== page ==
• Enrique Perez-Young

Hidden cost of an impressive project: Permian Basing Oil boom creates labor shortage in Texas.

While some Permian Basin workers get 100 percent pay raises, surrounding towns face unbearable labor shortage.

The latest shale drilling boom is driving unemployment to the lowest levels in years in many of the areas that encompass the Permian Basin, a 17-county region that spans West Texas and eastern New Mexico, Nearly all of the workers who want jobs in the Permian’s 17 counties are already employed.


“The latest Permian Basin shale-oil boom is fueling the region and starving it at the same time.” said Jerry Morales, the mayor of Midland, Texas, and proprietor of two local restaurants. Food serving industry is working hard to retain cooks and the local government payroll is 200 employees short of what it needs to fully function.

Sales-tax revenue is hitting a record high, allowing the city to get around to fixing roads, but with no employees to service the economy.


It is sad to see the purchasing ability growing with a view of a lunchtime crowd lined up for Asian salads or hamburgers.



In the country's busiest oil patch, where the rig count has climbed by nearly one third in the past year, drillers, service providers and trucking companies have been recruiting everyone from police officers to grocery clerks.

So many bus drivers with the Ector County Independent School District in nearby Odessa quit for the shale fields while kids are late to class or the carpool line increases every day.


The oil industry has such a ferocious appetite for workers that it'll hire just about anyone with the most basic skills, zipping through a two-week training program at New Mexico Junior College in Hobbs to become a well-pump checker. That's understandable, considering the $28-an-hour one could make is double what one of them was earning until December as a guard at the Lea County Correctional Facility in Hobbs.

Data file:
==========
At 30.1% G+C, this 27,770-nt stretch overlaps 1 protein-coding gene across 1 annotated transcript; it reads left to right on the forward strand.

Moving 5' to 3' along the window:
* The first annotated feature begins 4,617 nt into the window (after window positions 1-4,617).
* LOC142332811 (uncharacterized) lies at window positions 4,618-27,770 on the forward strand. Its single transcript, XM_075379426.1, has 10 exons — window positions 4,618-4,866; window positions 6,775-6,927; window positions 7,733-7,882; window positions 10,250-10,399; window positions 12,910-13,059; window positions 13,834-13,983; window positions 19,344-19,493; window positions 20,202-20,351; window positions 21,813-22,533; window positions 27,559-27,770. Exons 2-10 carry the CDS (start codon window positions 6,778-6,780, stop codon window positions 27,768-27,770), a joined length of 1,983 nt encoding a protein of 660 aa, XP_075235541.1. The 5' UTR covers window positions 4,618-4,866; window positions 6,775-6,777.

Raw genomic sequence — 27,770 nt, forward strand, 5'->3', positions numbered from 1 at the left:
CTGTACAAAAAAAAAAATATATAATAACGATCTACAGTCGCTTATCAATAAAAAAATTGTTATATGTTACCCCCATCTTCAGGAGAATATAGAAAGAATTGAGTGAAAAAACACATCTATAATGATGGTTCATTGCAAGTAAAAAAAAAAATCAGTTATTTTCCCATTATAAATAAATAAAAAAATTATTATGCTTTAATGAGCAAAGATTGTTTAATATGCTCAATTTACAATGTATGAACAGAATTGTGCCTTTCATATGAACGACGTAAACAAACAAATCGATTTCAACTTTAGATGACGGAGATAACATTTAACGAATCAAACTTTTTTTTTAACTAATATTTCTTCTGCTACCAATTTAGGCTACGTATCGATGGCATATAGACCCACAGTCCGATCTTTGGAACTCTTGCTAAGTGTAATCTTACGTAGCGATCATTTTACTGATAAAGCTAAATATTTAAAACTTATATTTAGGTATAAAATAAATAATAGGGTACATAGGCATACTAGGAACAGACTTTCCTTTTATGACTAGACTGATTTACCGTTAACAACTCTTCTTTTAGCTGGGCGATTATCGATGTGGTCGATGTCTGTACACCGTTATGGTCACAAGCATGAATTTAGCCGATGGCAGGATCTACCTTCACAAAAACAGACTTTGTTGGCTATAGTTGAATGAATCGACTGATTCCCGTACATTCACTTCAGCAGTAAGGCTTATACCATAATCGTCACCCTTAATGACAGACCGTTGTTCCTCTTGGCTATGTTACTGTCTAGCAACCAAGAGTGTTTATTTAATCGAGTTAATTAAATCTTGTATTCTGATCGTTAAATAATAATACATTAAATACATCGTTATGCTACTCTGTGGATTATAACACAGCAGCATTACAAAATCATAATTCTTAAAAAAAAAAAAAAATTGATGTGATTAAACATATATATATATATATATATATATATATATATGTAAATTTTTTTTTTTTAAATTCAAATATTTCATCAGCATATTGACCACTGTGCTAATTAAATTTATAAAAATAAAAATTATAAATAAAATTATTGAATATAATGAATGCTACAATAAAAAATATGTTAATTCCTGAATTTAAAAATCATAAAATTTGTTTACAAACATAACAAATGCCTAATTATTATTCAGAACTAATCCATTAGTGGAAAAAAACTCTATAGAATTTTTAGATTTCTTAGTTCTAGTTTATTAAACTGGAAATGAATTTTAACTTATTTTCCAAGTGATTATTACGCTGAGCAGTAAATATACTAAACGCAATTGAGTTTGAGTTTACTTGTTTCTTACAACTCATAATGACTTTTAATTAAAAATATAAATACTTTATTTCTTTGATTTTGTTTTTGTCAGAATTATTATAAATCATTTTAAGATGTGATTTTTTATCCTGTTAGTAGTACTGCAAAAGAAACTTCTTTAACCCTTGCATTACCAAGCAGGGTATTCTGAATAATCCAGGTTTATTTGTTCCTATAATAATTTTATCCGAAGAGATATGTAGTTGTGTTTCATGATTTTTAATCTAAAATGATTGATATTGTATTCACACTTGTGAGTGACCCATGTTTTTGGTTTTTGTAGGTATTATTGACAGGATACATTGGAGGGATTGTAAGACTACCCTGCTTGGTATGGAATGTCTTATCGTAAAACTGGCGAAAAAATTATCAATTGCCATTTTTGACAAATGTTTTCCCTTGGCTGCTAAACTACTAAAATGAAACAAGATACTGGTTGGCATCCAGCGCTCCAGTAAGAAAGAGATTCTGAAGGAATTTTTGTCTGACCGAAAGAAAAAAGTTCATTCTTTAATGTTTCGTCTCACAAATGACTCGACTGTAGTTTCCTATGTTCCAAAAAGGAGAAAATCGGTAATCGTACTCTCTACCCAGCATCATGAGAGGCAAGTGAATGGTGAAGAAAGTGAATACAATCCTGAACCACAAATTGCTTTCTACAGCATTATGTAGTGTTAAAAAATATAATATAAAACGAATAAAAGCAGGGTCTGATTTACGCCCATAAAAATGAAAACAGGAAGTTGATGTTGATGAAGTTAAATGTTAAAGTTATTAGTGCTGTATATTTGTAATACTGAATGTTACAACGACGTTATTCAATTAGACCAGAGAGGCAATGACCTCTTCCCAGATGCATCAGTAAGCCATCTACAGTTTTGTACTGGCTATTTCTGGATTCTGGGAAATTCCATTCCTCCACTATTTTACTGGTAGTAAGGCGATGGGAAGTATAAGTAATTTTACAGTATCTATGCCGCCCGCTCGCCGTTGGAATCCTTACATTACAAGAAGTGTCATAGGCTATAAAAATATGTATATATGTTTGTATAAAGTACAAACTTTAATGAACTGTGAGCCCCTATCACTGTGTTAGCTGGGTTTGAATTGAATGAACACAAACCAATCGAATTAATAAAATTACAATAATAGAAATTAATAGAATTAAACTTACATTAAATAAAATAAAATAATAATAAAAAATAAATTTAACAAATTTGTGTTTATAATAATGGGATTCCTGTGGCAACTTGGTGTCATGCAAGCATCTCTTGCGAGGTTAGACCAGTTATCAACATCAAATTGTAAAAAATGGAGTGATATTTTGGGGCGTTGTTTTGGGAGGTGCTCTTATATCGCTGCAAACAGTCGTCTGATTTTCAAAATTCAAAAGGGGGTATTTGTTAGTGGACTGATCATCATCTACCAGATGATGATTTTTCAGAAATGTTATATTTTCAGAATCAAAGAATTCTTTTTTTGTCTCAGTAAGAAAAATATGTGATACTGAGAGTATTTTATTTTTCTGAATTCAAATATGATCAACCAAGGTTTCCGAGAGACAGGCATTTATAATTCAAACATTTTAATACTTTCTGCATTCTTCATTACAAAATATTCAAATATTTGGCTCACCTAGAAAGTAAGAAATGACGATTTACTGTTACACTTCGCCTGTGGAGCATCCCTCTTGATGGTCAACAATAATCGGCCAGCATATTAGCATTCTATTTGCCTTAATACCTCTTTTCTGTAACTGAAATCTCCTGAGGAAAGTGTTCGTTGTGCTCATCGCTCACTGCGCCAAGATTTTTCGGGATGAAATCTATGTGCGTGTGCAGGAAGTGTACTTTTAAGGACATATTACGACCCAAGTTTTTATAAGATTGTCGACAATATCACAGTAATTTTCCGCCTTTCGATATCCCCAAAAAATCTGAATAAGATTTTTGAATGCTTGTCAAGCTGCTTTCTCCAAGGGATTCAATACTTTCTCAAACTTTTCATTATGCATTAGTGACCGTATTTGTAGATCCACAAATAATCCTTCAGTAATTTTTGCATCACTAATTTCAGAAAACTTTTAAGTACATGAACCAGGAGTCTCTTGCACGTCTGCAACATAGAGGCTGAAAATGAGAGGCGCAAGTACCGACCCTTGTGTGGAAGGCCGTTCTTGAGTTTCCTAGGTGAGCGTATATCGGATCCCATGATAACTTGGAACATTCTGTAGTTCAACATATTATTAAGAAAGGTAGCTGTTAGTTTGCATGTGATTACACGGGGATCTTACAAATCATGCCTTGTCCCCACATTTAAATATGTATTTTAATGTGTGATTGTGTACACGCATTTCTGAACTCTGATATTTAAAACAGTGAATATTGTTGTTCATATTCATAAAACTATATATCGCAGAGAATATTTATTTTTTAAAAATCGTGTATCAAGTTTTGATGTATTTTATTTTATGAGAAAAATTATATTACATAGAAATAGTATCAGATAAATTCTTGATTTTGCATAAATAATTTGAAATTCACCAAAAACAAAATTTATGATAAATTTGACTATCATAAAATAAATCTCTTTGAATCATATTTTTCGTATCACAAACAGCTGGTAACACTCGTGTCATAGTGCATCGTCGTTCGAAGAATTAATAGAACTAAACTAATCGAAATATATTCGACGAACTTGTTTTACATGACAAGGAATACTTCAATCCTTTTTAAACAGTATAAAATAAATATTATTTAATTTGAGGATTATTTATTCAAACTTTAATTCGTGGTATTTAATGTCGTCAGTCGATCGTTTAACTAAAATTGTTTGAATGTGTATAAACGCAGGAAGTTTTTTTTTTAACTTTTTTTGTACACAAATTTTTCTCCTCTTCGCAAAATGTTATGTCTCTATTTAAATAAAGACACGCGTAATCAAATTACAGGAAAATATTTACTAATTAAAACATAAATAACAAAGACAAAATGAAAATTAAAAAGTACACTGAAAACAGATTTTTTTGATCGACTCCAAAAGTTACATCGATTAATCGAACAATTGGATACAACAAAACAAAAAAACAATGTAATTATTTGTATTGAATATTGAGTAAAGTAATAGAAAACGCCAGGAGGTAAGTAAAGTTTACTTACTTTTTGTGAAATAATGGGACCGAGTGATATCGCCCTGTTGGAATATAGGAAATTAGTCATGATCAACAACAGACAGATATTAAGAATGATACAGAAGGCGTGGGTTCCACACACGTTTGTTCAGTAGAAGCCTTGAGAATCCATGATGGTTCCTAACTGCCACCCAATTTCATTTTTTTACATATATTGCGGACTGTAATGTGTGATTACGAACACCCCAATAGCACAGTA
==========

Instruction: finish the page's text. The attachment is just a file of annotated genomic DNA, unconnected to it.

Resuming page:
However, when the boom ends, as history suggests they all do, shale-extraction businesses won't be able to out-pay most employers anymore, and people would have developed skills and experience with no use in the remaining economy.


Morales estimates that he may ask for raises for city workers, so they don't bolt for the oil fields. But this action could quickly spiral up the effects. Permian Basin would increase wages to attract more workers and the city would have to keep increasing salaries to keep them.

The labor shortage is inflamed by the real-estate market: The supply of homes for sale is the lowest on record, according to the Texas A&M Real Estate Center. The $325,440 average price in Midland is the highest since June 2014, the last time the world saw oil above $100 a barrel. Apartment rents in Midland and Odessa are up by more than a third from a year ago, with the average 863-square-foot unit commanding $1,272 a month.


That's one reason the Ector County Independent School District has more than 100 teaching positions open, said spokesman Mike Adkins. People who move for jobs are stunned by the cost of living. Armin Rashvand's apartment is smaller and costs more than the one he rented in Cleveland before moving last August to run the energy-technology program at Odessa College.


Another shock for him, some of his students, with two-year associate degrees, can make more than he does, with his master's in science, electrical and electronic engineering. At Midland College's oil and gas program, which trains for positions like petroleum-energy technician, enrollment is down about 20 percent from last year. But schools that teach how to pass the test for a CDL -- commercial driver’s license -- are packed.


A CDL is a golden ticket, drivers are employable just about anywhere. Anyone can make a whole lot more money than being a teacher, being a bus driver or waiting tables. Jeremiah Fleming, 30, is on track to pull down $140,000 driving flatbed trucks for Aveda Transportation & Energy Services Inc., hauling rigs.


This situation has been experienced so many times before. Oil prices go up, and energy companies dangle such incredible salaries that restaurants, grocery stores, hotels and other businesses can't compete. People complain about poor service and long lines at McDonald's, Walmart and simple Tex-Mex joints.


As labor remains in short supply, companies are going further afield to find workers and paying them more, increasing production costs and shrinking profit margins. With oil trading between $75 and $80 a barrel, lower unemployment rates in Midland, Odessa and neighboring communities could mean that output in the Permian will slow. Time will tell what happens in the next months.​​​

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